*EDIT* Julia from JiuJiuBJJ recommended that I clarify this one a little bit to make it more clear what I'm talking about. So here we go!
*EDIT 2* The lower res video was annoying me. So I uploaded the original HD cut. The black box STILL annoys me. Gotta figure out WTF my camera/editing software is doing...
This video is of me rolling with one of our whitebelts. In it he makes several mistakes which are common to white belts. I'm going to discuss a few of them with a primary emphasis on what happens when you over reach during your passing attempts.
At the beginning you can see where I establish my grips and insert a DLR hook. I then strip his grips and while I'm slapping his hands away I barely shift my hips and transition to his back. I roll through to mount, then back to his back and continue to control him, then move to the armbar for the finish.
Minimum effort for maximum results is the name of the game. He pushes forward, but doesn't know how to get past my hooks, so I'm able to control the game from there. He never is able to get ahead of me during the transitions so he never really has a chance to avoid my attack.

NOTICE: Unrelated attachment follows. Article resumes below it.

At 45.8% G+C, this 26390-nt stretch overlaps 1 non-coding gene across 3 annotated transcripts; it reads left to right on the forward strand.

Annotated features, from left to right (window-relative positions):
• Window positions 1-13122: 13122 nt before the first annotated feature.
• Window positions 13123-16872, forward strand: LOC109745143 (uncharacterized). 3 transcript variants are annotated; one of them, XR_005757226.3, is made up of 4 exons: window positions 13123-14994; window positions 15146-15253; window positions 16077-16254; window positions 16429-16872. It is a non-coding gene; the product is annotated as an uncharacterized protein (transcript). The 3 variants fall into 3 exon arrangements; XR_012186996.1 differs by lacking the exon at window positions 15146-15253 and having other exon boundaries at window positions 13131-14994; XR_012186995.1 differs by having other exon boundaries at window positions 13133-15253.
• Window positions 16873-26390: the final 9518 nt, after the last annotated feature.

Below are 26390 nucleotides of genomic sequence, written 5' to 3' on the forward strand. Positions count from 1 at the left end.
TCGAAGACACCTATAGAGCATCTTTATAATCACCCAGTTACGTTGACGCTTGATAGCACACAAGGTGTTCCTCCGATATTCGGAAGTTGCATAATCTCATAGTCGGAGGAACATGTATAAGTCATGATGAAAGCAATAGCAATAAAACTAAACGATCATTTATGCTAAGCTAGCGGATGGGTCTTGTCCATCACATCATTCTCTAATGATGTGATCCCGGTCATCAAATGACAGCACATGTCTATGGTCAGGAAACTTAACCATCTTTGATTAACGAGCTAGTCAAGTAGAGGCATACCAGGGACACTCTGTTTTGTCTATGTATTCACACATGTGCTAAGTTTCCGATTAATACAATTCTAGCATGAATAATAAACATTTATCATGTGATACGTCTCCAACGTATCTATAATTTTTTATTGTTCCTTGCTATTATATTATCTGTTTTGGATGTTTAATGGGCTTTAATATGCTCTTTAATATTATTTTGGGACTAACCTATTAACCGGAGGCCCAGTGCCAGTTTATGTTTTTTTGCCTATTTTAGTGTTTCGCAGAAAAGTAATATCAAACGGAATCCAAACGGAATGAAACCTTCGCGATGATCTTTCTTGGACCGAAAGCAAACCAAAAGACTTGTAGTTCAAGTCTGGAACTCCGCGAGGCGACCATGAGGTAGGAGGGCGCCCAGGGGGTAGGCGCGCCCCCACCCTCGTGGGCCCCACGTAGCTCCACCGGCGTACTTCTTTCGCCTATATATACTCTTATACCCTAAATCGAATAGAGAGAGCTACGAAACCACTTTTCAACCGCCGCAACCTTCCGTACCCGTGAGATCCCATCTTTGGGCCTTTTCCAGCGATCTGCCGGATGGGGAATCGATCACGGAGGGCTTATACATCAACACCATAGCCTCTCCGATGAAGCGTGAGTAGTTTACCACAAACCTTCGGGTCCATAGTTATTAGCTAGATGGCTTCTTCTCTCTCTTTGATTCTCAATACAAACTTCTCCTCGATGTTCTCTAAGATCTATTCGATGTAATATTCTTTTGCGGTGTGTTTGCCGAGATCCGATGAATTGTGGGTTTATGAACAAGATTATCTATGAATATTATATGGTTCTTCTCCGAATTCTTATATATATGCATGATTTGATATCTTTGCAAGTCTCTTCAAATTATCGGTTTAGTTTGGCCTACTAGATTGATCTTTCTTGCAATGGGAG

His biggest mistake, and what allowed me to sweep him is his continued attempt to attack my collar to the exclusion of everything else. Even after I have established hooks he continues to ignore my legs and grasp at my collar.
What he should have done is to stop grabbing at my collar and grab my pants instead. Allowing me the use of my legs makes it infinitely more difficult to pass my guard. It's commong for white belts to attack as far forward as they can reach and leave half of their opponents weapons available.
Instead you should begin by controlling the ankles and work inwards in order to immobilize your opponents weapons in the most effective way. Controlling the ankles, then the knees until you are past the hips, then pinning the hips and beginning to isolate and attack the arms while working to disrupt your opponents posture to prevent them from escaping.
Don't be over eager to attack the neck. Ignoring your opponents legs is a huge mistake.